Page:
According to the newly published “The Innovator’s DNA,” the 3P framework for innovation is people, processes, and philosophies that foster innovation as everyone’s job and there are key leadership skills and behaviors than can be developed to weave innovation DNA into the company. Of course HRO, even at its most innovative, cannot make a client an innovator. That must come from within. HRO can support each element of the framework for innovation and become an enabling partner to clients that are innovative or those that are striving to be.

Do you have an innovation premium? Is your HRO service provider capable of enhancing your journey of innovation?

Linda Merritt, Research Analyst, HRO, NelsonHall

Let’s Not Forget About Learning

August 30, 2011

According to a survey by KnowledgePool, a U.K.-based managed learning services provider, 70% of internal client learning and development (L&D) organizations are too busy doing daily fire-fighting to focus on strategic talent and learning issues in their company. Out of 104 L&D managers, 69% say their training department does not have enough resources and 42% say that training receives inadequate support from senior managers. Yet 80% of L&D managers said they could improve their organization’s training ROI; 77% think new opportunities for improvement could be identified through rigorous analysis of their training spend and evaluation data; and 75% say improvements could be made by using more informal and on-the-job learning methods.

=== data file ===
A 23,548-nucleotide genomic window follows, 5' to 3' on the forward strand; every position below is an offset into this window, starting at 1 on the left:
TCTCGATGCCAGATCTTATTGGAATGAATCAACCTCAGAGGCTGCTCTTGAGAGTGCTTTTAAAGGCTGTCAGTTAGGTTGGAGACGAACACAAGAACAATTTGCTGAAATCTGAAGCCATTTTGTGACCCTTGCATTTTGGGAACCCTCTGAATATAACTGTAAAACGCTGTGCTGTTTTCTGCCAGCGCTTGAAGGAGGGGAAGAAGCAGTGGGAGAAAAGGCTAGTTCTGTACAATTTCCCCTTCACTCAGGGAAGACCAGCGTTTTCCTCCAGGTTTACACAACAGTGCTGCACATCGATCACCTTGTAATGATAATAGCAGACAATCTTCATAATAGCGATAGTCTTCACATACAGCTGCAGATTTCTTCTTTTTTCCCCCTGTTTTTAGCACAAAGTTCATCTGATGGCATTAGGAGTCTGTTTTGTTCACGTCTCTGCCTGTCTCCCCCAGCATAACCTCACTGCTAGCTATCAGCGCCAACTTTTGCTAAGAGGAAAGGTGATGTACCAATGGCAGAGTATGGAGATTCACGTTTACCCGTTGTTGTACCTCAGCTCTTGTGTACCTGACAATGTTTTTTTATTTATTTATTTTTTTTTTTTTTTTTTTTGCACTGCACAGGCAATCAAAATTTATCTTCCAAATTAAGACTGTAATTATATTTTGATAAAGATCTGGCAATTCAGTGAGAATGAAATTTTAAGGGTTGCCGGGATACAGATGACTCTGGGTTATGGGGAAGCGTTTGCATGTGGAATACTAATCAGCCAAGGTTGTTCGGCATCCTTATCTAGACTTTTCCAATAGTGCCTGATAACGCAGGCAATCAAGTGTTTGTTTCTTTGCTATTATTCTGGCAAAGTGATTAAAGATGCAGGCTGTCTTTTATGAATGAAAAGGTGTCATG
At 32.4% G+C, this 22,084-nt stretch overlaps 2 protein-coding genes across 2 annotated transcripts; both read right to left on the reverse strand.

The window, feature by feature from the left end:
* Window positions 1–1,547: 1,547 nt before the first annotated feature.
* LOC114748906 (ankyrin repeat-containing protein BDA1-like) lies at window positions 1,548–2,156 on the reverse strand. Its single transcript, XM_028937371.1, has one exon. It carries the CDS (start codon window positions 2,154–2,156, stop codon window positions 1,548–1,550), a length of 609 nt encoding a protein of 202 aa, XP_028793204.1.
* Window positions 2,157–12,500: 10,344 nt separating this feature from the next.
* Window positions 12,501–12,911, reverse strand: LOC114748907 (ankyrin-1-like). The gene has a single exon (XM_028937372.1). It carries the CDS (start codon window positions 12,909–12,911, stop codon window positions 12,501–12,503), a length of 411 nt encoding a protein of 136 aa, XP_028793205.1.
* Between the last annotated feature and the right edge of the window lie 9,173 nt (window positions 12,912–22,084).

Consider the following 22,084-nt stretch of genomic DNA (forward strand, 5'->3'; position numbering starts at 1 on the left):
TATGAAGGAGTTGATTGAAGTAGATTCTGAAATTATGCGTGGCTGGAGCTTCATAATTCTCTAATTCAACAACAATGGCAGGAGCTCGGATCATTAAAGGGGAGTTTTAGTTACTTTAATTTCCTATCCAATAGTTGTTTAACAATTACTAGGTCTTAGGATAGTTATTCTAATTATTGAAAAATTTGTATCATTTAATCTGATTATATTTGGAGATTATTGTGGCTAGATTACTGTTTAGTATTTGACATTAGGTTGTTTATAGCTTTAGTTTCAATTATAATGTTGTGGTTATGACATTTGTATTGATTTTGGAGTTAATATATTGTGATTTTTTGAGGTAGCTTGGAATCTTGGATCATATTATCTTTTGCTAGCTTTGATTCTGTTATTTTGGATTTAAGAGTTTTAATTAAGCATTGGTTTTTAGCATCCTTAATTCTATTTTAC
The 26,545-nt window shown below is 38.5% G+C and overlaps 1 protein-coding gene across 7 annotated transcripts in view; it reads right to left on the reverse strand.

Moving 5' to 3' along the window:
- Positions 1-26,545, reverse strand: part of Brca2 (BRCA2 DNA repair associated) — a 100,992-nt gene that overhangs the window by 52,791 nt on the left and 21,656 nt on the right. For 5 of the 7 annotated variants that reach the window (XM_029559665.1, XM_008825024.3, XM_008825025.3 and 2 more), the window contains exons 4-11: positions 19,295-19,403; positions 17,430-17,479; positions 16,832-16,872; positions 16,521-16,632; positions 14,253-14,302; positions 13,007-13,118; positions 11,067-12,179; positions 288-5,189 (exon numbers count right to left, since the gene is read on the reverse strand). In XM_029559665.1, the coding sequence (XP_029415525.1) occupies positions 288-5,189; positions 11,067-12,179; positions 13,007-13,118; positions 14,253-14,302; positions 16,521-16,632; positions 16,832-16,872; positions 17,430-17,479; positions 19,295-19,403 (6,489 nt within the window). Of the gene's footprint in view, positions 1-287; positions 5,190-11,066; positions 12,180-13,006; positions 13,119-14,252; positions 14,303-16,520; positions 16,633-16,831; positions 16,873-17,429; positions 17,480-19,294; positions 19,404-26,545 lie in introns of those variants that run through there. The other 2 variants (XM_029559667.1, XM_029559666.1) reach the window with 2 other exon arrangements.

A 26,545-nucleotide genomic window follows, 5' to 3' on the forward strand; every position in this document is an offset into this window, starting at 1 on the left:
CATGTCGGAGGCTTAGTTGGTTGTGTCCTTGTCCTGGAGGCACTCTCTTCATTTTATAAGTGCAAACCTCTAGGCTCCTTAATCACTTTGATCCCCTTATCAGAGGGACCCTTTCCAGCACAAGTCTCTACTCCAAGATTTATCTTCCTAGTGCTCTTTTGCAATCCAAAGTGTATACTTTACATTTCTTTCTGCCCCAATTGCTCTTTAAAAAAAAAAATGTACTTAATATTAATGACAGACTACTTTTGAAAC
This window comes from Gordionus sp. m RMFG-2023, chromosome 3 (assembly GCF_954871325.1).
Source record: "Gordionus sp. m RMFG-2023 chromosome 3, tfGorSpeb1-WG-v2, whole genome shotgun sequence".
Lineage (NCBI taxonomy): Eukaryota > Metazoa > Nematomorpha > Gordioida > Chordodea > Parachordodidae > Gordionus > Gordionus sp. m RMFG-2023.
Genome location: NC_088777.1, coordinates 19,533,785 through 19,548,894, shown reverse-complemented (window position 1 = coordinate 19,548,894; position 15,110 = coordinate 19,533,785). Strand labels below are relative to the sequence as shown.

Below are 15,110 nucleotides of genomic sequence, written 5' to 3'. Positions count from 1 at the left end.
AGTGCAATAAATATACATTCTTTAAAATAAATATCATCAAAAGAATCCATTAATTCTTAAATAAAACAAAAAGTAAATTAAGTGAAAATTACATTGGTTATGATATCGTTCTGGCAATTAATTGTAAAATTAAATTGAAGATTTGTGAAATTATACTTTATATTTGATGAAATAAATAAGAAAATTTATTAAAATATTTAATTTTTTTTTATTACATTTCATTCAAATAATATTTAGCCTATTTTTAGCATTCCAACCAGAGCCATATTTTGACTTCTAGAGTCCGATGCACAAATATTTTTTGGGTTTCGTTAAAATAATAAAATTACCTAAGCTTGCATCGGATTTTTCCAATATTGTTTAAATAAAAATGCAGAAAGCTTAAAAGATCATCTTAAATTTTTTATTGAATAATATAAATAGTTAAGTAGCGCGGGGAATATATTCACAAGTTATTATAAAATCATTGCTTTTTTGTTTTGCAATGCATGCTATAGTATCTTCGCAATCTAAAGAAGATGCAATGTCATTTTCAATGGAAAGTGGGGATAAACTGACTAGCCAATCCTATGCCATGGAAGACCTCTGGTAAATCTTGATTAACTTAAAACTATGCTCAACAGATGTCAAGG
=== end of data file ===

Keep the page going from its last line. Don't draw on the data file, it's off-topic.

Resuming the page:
Sound like an opportunity for outsourcing? You bet!  The good news from NelsonHall’s most recent quarterly HR Outsourcing Confidence Index is that learning services, which has been the last of the HR outsourcing service lines to recover, is expected to continue to strengthen as the year progresses. Following several strong quarters of growth within RPO, the need is now shifting toward implementing and optimizing learning programs. Good news in learning since the beginning of Q2 includes:

  • Genpact winning a content development contract by JobSkills in India
  • Raytheon Professional Services winning a contract to develop an e-training program for NATO
  • CIBER’s Federal division winning a 5-year training development contract with a potential value of $30.7m by the Center for Strategic Leadership, an institute of the U.S. Army War College
  • Accenture winning an e-learning contract with a major bank that may later add classroom ILT
  • General Physics winning $3m in 5 new contracts from energy companies across Africa, the Middle East, South America, and Asia
  • Edvantage group winning a safety e-learning contract by Yara International, providing 7 interactive e-learning courses for 3,000 technicians, operators, engineers, and supervisors at 30 plants across 17 countries.

In NelsonHall’s last learning BPO report, top drivers of why companies are outsourcing learning, which support KnowledgePool’s findings, include:

1.        Lowering costs (average client savings of 26%)
2.        Increasing training effectiveness and ROI
3.        Improving the quality of learning for employees
4.        Accessing experts in the industry whose core competency is                       learning
5.        Flexible services, aligning learning with the customer’s                                 strategic objectives
6.        Focusing on strategic work, not transactional activities.

Look for increased learning outsourcing to continue the remainder of 2011, including by the likes of IBM who continue to see increased demand globally. In 2012, I think learning outsourcing will really soar. Although uncertainty in the economy continues to cause delayed decision-making, there is no doubt in my mind that we will see a boost in learning as companies unanimously agree talent management is more important than ever. To improve and engage talent, you have to invest in your people. There is only so long you can just say the words, eventually you have to walk the talk!